CARING AND GLOBAL UNIVERSITY
19 – 21 May 2016
In Surabaya, the old city centre has rich architectural heritage, and one of them is the Dutch colonial building. As cultural heritage, the Dutch colonial buildings certainly have values that simply as a set of positive characteristics or qualities perceived in the buildings or sites, such as historic values (association with people or events, rarity or uniqueness, material’s age, educational value), aesthetic (visual qualities and sensory experience), social (including spiritual, political, and national), and economic values (use or market). Accordingly, value of every old building is unique, with its own identity and its own distinctive character. Character refers to all those visual aspects and physical features that comprise the appearance of every historic building including the overall shape of the building, its materials, craftsmanship, decorative details, interior spaces and features, as well as the various aspects of its site and environment. In today’s context and through time, however, the historic buildings have been changed to new uses and needs such as additions of air-cooling system, fire alarm systems, waters and electricity utility systems. Subsequently, architecture students could learn from these colonial buildings of its values, and to gain knowledge about the past in the future through for conservation and design of new buildings.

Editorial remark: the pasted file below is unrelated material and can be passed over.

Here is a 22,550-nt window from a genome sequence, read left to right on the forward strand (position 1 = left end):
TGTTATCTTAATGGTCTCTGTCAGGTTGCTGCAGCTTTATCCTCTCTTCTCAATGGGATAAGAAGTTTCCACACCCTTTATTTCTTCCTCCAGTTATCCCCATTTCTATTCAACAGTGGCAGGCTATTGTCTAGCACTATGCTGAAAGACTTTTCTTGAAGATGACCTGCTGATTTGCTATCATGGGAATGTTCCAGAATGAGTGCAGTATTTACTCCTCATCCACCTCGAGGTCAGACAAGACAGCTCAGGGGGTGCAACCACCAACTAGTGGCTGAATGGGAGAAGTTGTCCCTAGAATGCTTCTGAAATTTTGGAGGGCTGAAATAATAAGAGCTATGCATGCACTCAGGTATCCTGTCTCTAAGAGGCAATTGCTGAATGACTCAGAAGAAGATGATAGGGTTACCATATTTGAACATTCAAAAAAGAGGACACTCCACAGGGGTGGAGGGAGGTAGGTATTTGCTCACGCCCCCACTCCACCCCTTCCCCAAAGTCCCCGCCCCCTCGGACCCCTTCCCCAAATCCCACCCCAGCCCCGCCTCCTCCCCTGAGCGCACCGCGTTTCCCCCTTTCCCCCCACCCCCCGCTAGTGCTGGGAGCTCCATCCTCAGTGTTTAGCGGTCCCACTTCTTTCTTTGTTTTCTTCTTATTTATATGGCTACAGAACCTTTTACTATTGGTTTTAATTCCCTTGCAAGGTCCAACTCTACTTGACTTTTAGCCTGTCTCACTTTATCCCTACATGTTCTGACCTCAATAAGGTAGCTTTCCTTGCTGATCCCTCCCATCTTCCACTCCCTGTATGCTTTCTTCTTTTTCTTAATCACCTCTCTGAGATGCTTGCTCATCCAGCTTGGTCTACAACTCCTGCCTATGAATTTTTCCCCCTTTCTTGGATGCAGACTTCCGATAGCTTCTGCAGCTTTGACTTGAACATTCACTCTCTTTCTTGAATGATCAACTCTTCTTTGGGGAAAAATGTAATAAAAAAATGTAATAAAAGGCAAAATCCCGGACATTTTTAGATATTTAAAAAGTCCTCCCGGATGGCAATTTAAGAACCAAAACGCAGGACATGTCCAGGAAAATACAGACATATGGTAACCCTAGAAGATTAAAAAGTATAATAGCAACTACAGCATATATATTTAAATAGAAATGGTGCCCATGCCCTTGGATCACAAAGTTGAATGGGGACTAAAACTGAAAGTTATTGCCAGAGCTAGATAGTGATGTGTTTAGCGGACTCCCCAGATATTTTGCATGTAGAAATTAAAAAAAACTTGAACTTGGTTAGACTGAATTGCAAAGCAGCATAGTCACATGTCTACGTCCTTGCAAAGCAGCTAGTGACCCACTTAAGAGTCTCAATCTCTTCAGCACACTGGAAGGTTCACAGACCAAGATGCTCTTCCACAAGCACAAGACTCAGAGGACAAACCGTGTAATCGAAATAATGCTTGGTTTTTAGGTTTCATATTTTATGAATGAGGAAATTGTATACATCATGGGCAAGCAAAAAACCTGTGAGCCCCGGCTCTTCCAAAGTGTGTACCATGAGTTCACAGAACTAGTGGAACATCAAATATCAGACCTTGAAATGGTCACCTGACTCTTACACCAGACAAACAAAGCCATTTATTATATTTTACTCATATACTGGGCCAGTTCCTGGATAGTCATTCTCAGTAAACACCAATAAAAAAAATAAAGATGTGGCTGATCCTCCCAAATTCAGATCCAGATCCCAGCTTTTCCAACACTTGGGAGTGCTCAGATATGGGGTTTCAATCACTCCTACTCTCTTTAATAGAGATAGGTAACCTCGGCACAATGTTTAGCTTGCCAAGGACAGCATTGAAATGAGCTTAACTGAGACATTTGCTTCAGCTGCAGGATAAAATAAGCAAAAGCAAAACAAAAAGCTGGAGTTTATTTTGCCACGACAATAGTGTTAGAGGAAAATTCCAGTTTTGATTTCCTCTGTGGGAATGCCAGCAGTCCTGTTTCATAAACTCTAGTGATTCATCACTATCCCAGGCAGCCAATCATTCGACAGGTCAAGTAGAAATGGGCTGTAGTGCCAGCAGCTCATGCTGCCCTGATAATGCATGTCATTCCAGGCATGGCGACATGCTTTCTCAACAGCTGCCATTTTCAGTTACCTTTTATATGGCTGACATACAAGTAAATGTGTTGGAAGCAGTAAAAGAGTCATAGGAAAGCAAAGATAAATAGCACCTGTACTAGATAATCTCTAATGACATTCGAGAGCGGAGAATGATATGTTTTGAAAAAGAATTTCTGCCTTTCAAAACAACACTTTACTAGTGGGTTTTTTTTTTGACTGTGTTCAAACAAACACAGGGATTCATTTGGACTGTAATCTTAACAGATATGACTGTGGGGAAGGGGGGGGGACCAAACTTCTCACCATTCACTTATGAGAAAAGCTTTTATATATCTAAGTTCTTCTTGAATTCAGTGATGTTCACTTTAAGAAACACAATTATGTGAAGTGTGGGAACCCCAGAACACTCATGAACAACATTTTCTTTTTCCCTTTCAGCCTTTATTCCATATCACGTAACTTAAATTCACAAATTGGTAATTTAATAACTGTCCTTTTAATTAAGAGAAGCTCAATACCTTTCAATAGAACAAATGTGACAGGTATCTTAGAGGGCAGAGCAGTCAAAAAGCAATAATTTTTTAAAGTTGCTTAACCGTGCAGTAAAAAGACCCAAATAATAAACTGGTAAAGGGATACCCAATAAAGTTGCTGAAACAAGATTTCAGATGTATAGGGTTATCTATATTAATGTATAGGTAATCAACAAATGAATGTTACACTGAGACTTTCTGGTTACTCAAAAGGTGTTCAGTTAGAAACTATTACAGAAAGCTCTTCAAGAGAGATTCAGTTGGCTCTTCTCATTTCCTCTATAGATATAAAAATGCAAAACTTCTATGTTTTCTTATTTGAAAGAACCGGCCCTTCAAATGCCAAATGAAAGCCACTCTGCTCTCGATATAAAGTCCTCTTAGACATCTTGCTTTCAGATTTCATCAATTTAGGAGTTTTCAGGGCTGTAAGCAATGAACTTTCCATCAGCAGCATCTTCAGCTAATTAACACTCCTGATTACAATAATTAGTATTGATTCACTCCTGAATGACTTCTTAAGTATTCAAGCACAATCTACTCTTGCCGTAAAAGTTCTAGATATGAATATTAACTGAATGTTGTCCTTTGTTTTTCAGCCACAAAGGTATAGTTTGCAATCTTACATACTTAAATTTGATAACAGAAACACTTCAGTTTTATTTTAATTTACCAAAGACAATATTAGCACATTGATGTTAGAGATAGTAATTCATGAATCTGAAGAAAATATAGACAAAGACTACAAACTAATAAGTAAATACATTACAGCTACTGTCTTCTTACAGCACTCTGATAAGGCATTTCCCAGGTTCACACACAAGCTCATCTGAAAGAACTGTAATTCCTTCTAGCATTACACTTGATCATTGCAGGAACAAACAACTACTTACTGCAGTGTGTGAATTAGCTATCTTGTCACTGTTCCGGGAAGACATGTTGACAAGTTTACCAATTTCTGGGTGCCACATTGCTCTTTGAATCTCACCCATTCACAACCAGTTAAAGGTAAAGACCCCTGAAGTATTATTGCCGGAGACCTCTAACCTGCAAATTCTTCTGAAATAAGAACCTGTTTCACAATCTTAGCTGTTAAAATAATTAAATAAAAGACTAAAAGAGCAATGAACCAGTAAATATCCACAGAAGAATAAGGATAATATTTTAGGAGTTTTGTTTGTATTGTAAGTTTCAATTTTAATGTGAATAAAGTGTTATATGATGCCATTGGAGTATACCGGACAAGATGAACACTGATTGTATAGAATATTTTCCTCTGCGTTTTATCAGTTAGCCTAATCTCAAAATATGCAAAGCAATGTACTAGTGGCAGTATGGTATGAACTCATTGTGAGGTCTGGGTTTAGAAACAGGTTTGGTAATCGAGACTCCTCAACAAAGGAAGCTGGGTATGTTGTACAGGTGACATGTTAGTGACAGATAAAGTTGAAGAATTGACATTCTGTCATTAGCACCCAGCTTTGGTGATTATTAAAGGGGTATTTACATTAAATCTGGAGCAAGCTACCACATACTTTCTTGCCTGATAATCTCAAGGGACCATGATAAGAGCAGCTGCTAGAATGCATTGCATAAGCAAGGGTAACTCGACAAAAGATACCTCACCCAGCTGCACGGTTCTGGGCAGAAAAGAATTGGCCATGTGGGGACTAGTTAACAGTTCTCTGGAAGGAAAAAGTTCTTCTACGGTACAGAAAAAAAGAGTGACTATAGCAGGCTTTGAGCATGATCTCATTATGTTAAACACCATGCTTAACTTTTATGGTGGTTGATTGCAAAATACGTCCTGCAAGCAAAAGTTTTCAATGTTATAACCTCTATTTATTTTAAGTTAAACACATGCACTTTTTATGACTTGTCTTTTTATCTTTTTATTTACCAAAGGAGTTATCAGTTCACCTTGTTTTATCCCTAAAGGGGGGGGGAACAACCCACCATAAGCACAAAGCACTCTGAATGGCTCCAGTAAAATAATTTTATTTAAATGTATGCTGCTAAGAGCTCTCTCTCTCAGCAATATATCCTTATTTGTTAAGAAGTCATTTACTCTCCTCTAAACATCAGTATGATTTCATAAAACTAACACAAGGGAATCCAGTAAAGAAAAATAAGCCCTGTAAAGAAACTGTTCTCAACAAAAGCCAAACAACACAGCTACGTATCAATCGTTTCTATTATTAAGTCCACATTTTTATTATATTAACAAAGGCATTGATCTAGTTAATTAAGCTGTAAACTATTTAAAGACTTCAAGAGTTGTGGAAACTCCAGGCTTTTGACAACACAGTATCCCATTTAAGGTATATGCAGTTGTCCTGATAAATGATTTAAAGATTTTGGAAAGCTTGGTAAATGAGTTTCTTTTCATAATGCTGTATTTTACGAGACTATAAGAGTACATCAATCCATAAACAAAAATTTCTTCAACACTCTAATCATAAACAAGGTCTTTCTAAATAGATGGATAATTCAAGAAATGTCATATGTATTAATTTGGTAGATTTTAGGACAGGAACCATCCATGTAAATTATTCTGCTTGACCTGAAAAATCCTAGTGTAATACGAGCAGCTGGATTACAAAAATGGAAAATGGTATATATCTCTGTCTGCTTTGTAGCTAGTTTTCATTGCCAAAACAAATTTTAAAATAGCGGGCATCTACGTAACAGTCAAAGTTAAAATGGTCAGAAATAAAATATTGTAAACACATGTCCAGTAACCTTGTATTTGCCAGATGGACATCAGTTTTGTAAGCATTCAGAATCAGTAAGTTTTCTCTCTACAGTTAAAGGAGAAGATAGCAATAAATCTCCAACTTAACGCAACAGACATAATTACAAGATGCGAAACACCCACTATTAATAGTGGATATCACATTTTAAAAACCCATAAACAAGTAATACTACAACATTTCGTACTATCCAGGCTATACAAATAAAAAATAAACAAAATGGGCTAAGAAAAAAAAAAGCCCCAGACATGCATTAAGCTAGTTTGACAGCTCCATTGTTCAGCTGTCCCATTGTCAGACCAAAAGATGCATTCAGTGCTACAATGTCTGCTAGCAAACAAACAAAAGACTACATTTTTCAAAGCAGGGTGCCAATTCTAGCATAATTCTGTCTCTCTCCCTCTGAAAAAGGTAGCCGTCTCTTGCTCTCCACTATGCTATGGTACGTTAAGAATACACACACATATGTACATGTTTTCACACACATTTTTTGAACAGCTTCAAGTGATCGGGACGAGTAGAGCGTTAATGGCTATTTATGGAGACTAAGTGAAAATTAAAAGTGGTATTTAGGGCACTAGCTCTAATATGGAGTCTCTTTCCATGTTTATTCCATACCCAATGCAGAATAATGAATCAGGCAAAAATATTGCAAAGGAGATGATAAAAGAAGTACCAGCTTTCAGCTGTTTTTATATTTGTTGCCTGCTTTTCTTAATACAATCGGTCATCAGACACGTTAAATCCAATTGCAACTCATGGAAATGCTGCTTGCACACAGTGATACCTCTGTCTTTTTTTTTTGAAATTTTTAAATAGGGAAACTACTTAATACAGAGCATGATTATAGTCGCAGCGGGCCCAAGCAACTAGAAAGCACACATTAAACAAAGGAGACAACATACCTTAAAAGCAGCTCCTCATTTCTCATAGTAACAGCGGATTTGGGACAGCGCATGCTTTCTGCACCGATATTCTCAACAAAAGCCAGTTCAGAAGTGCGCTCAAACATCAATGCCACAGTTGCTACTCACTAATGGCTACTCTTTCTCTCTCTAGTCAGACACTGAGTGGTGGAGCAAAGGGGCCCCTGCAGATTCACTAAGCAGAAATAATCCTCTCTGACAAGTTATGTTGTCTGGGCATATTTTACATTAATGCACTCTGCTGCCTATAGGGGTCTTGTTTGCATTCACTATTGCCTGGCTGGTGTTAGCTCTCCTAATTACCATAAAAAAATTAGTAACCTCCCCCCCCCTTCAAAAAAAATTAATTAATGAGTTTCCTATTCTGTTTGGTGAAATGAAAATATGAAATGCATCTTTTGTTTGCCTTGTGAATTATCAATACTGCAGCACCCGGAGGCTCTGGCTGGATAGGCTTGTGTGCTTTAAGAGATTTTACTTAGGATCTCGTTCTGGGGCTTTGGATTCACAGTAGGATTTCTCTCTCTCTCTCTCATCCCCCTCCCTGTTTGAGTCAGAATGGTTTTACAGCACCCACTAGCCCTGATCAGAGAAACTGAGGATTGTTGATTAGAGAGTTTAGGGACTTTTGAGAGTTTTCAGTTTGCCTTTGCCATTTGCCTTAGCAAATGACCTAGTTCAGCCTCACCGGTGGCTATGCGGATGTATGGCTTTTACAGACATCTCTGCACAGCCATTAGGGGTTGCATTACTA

Undergraduate architecture students of Petra Christian University and Tunku Abdul Rahman University, Kuala Lumpu, Malaysia.
The purpose of this workshop is to help students identify those features or elements that give the building its visual character and that should be taken into accounts in order to preserve them. The following are the objectives:
1. To study and analyse the visual character of the historic colonial buildings.
2. To study and analyse what have been changed in time of the historic buildings, such as additions and removal of the building elements, and how it was conserved.
3. To develop collaboration with foreign education institutions, and opportunities for students to have international experience through interaction and communication with foreign students of different background.
20 - 25 July 2016
Kampongs in most South East Asian cities are currently known as living spaces of poor people for their survival in left over spaces in big cities. However, these kampongs have their own significant contribution to the cities in many aspects, such as history, economics and politics. Therefore, studying kampongs is not only exploring the physical condition, but also understanding their significance in terms of social condition. Understanding living spaces such as kampongs should be based on exploring physical condition, which are spaces, as social production (theory by Henri Lefebvre 1991 and Edward Soja 1996).
Regenerating kampongs as the topic of 2016 workshop means contributing and proposing architectural design based on an understanding of the kampongs’ spaces as the production of social aspect. The workshop will explore several kampongs in Surabaya that have strong history with the city of Surabaya, such as Keputran, Ampel, and Bubutan. The workshop will also provide series of lectures from architectural, social and historical point of views, including from local people of the kampongs.